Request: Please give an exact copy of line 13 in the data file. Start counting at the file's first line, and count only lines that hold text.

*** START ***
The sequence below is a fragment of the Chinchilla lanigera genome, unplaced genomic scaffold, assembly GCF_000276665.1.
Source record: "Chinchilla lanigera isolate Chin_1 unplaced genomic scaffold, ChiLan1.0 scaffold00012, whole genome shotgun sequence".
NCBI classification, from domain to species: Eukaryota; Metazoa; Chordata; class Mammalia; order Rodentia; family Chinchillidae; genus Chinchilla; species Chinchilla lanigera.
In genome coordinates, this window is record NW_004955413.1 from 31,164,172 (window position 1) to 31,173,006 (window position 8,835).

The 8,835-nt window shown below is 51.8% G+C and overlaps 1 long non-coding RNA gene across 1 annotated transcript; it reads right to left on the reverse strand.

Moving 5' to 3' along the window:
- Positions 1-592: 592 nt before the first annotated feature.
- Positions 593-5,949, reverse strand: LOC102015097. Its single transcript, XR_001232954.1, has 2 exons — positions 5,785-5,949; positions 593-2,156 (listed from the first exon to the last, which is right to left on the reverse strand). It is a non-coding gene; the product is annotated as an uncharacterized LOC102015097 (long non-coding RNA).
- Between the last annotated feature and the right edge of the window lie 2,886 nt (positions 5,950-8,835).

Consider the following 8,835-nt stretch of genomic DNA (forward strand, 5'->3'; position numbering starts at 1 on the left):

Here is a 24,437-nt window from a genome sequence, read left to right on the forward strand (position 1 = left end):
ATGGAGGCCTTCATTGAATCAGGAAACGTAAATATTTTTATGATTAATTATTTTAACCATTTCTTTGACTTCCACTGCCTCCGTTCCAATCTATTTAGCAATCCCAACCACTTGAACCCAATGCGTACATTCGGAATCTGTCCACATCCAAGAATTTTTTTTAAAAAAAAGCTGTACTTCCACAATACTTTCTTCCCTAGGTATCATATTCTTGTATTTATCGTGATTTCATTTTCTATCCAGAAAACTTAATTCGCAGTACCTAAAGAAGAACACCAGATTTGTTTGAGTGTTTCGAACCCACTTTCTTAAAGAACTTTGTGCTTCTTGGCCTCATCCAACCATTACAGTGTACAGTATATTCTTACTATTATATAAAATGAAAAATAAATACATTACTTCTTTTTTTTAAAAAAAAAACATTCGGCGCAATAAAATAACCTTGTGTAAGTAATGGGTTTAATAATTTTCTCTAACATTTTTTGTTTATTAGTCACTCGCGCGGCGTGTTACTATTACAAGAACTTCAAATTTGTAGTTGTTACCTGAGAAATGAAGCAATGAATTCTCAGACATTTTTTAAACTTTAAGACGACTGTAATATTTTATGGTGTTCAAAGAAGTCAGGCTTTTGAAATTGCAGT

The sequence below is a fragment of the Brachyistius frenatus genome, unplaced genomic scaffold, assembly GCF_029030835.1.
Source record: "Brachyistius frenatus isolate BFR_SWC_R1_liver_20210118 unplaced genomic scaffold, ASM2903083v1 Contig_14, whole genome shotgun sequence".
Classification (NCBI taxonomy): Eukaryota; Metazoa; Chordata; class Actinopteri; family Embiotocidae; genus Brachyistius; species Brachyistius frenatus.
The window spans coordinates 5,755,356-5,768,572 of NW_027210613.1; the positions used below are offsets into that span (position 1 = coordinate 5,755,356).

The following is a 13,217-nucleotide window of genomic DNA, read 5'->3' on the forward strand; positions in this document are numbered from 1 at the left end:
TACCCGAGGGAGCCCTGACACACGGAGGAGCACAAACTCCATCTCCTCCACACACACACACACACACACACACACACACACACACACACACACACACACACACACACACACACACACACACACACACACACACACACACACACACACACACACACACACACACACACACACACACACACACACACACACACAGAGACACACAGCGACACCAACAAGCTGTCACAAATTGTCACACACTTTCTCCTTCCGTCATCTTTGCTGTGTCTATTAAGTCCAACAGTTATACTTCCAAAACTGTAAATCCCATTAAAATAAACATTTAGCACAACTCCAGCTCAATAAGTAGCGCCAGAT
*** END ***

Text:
The sequence below is a fragment of the Brachyistius frenatus genome, unplaced genomic scaffold, assembly GCF_029030835.1.